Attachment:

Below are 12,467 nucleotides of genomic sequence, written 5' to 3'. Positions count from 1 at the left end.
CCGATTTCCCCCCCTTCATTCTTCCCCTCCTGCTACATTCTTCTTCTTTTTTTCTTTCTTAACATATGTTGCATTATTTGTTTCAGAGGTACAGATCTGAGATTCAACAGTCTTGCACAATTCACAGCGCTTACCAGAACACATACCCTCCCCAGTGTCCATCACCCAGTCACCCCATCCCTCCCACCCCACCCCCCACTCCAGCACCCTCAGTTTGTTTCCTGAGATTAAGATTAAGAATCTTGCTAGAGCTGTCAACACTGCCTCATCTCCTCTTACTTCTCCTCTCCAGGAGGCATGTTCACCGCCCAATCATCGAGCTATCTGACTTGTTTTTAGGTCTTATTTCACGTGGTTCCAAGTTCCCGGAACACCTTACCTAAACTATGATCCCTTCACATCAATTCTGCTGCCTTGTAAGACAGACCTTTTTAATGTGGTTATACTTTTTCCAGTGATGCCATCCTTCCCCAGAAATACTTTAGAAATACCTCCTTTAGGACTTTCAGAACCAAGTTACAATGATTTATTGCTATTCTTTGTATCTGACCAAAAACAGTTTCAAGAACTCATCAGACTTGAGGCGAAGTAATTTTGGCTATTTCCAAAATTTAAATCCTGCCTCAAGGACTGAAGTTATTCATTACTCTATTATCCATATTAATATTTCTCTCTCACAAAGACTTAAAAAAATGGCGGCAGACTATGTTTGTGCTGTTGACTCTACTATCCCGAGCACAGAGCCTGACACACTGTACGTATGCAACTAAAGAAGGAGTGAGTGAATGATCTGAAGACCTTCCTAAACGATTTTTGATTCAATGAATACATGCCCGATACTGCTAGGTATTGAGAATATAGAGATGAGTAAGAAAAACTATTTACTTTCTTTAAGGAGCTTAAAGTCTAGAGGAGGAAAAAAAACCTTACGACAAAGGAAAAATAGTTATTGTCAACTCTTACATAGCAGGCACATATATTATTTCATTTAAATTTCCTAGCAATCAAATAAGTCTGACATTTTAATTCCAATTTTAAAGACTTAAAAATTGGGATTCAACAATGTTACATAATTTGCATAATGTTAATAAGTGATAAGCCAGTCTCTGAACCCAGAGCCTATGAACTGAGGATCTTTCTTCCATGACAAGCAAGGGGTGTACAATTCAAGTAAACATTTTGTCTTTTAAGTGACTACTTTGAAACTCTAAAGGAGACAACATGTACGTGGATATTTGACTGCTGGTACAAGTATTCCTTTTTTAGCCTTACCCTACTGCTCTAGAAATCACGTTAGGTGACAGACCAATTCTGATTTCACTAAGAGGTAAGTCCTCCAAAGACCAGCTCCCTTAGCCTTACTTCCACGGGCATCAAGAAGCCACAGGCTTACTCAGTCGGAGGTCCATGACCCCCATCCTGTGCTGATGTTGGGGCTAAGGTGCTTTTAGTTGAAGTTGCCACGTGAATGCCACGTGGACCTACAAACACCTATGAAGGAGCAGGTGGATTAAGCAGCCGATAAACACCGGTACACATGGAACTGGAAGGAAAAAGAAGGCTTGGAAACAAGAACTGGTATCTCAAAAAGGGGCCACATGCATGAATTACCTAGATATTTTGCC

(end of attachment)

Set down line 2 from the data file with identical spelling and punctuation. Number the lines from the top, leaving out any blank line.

CCGATTTCCCCCCCTTCATTCTTCCCCTCCTGCTACATTCTTCTTCTTTTTTTCTTTCTTAACATATGTTGCATTATTTGTTTCAGAGGTACAGATCTGAGATTCAACAGTCTTGCACAATTCACAGCGCTTACCAGAACACATACCCTCCCCAGTGTCCATCACCCAGTCACCCCATCCCTCCCACCCCACCCCCCACTCCAGCACCCTCAGTTTGTTTCCTGAGATTAAGATTAAGAATCTTGCTAGAGCTGTCAACACTGCCTCATCTCCTCTTACTTCTCCTCTCCAGGAGGCATGTTCACCGCCCAATCATCGAGCTATCTGACTTGTTTTTAGGTCTTATTTCACGTGGTTCCAAGTTCCCGGAACACCTTACCTAAACTATGATCCCTTCACATCAATTCTGCTGCCTTGTAAGACAGACCTTTTTAATGTGGTTATACTTTTTCCAGTGATGCCATCCTTCCCCAGAAATACTTTAGAAATACCTCCTTTAGGACTTTCAGAACCAAGTTACAATGATTTATTGCTATTCTTTGTATCTGACCAAAAACAGTTTCAAGAACTCATCAGACTTGAGGCGAAGTAATTTTGGCTATTTCCAAAATTTAAATCCTGCCTCAAGGACTGAAGTTATTCATTACTCTATTATCCATATTAATATTTCTCTCTCACAAAGACTTAAAAAAATGGCGGCAGACTATGTTTGTGCTGTTGACTCTACTATCCCGAGCACAGAGCCTGACACACTGTACGTATGCAACTAAAGAAGGAGTGAGTGAATGATCTGAAGACCTTCCTAAACGATTTTTGATTCAATGAATACATGCCCGATACTGCTAGGTATTGAGAATATAGAGATGAGTAAGAAAAACTATTTACTTTCTTTAAGGAGCTTAAAGTCTAGAGGAGGAAAAAAAACCTTACGACAAAGGAAAAATAGTTATTGTCAACTCTTACATAGCAGGCACATATATTATTTCATTTAAATTTCCTAGCAATCAAATAAGTCTGACATTTTAATTCCAATTTTAAAGACTTAAAAATTGGGATTCAACAATGTTACATAATTTGCATAATGTTAATAAGTGATAAGCCAGTCTCTGAACCCAGAGCCTATGAACTGAGGATCTTTCTTCCATGACAAGCAAGGGGTGTACAATTCAAGTAAACATTTTGTCTTTTAAGTGACTACTTTGAAACTCTAAAGGAGACAACATGTACGTGGATATTTGACTGCTGGTACAAGTATTCCTTTTTTAGCCTTACCCTACTGCTCTAGAAATCACGTTAGGTGACAGACCAATTCTGATTTCACTAAGAGGTAAGTCCTCCAAAGACCAGCTCCCTTAGCCTTACTTCCACGGGCATCAAGAAGCCACAGGCTTACTCAGTCGGAGGTCCATGACCCCCATCCTGTGCTGATGTTGGGGCTAAGGTGCTTTTAGTTGAAGTTGCCACGTGAATGCCACGTGGACCTACAAACACCTATGAAGGAGCAGGTGGATTAAGCAGCCGATAAACACCGGTACACATGGAACTGGAAGGAAAAAGAAGGCTTGGAAACAAGAACTGGTATCTCAAAAAGGGGCCACATGCATGAATTACCTAGATATTTTGCC